Heather initially came to Big Sandy because she wanted to live closer to her home town, Rudyard. She started her teaching career in Hinsdale, Montana after attending college at Concordia and later finishing her studies at Northern. "I taught K to 12 Art, K to 8 PE, 7th grade math, and I coached everything. I helped at church. I did a lot of things for three years. Then I moved to Shepherd, and I taught kindergarten. Then I was ready to come closer to home, but not ready to come home. I wanted to come closer. My parents live in Rudyard."

"The year I decided to move closer to home, there was a job in North Star and there was a job here. Sherry Heppner's sister worked with me in Shepherd. So she called Sherri and said "I know this girl who is looking for a job," and they had this job in third grade open. So, I decided to take the third grade job because I had been teaching kindergarten and third grade which was what was available there. I signed my contract and my cousin looked at me and said: "So you're going to be a Pioneer?" And I said: "Ugh! I hate the Pioneers!" However, the old school rivalry didn't affect her relationship with our community. "I think Big Sandy is an amazing community. They just work so hard to help each other out here. One of the first things that was here when I came, they had a big benefit for somebody up at the fire hall. I was overwhelmed by what people will do for each other here. I find that they're very welcoming and forgiving and helpful. You can just be who you are. Very loving... I feel very welcomed here." She now proudly proclaims: "I love being a Pioneer." Though she confesses that she roots for her niece and nephews when they play for the Knights.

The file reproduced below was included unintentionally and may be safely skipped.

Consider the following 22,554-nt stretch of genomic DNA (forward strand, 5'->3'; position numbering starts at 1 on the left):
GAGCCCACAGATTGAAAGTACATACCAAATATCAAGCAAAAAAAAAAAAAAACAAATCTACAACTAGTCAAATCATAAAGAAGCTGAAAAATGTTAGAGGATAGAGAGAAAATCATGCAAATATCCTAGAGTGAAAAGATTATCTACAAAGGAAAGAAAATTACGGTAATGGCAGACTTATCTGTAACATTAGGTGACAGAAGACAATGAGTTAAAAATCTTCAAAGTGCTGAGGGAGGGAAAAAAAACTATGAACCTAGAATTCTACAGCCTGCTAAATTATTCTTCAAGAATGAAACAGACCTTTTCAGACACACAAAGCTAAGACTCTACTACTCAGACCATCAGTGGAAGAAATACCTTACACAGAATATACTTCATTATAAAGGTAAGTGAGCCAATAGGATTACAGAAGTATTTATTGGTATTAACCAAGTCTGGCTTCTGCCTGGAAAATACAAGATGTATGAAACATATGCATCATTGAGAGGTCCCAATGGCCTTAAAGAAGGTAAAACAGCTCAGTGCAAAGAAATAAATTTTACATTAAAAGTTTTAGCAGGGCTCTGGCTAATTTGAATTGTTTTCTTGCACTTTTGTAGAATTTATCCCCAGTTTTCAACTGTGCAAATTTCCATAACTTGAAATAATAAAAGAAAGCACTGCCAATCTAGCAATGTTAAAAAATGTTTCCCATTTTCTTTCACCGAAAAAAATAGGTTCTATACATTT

Heather and her partner, Shane Silvan, have been together for over 10 years. The pair knew each other before she came to Big Sandy and reconnected after she came to our town. They have two daughters, Lauri and Georgia. For fun, the family loves playing cards and board games. In particular, Heather enjoys cribbage. They also enjoy boating, camping, and other outdoor activities. They have a circle of friends who they join for camping several times a year. Heather loves to read, particularly non-fiction works. She is especially interested in biographies, histories, and the work of Malcom Gladwell. Her

favorite book is "Blind Your Ponies," a novel by a Montana author about a small town basketball team. She also plays piano and guitar.

Heather says she would love to stay in Big Sandy Schools for the long haul. "We have a really excellent elementary full of really great teachers who give a really good foundation for kids... they're a very good team. They work well together. They help each other. I think we have some really great teachers all the way through. We have some good community support. We have lots of good Pioneer pride. Great kids. We have really great kids."